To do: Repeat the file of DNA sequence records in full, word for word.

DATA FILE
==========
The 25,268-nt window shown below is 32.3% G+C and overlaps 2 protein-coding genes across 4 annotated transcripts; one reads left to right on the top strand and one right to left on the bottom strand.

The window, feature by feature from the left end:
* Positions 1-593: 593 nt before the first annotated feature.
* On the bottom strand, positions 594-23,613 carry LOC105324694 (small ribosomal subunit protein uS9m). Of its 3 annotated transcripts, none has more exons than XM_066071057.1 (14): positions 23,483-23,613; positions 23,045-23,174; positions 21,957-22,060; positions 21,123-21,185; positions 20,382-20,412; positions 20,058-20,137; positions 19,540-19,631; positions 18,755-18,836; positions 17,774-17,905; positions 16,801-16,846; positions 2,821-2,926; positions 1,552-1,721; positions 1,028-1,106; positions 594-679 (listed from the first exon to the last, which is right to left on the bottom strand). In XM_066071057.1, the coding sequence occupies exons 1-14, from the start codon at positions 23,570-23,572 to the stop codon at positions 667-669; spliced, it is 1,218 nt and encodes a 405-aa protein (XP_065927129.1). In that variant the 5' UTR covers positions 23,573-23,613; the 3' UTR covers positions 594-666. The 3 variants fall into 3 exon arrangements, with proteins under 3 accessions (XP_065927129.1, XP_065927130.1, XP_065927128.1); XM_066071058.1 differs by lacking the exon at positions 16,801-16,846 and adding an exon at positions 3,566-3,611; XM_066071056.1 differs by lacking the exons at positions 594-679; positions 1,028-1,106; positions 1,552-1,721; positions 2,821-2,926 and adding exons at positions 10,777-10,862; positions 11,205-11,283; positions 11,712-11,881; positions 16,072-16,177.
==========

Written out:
The 25,268-nt window shown below is 32.3% G+C and overlaps 2 protein-coding genes across 4 annotated transcripts; one reads left to right on the top strand and one right to left on the bottom strand.

The window, feature by feature from the left end:
* Positions 1-593: 593 nt before the first annotated feature.
* On the bottom strand, positions 594-23,613 carry LOC105324694 (small ribosomal subunit protein uS9m). Of its 3 annotated transcripts, none has more exons than XM_066071057.1 (14): positions 23,483-23,613; positions 23,045-23,174; positions 21,957-22,060; positions 21,123-21,185; positions 20,382-20,412; positions 20,058-20,137; positions 19,540-19,631; positions 18,755-18,836; positions 17,774-17,905; positions 16,801-16,846; positions 2,821-2,926; positions 1,552-1,721; positions 1,028-1,106; positions 594-679 (listed from the first exon to the last, which is right to left on the bottom strand). In XM_066071057.1, the coding sequence occupies exons 1-14, from the start codon at positions 23,570-23,572 to the stop codon at positions 667-669; spliced, it is 1,218 nt and encodes a 405-aa protein (XP_065927129.1). In that variant the 5' UTR covers positions 23,573-23,613; the 3' UTR covers positions 594-666. The 3 variants fall into 3 exon arrangements, with proteins under 3 accessions (XP_065927129.1, XP_065927130.1, XP_065927128.1); XM_066071058.1 differs by lacking the exon at positions 16,801-16,846 and adding an exon at positions 3,566-3,611; XM_066071056.1 differs by lacking the exons at positions 594-679; positions 1,028-1,106; positions 1,552-1,721; positions 2,821-2,926 and adding exons at positions 10,777-10,862; positions 11,205-11,283; positions 11,712-11,881; positions 16,072-16,177.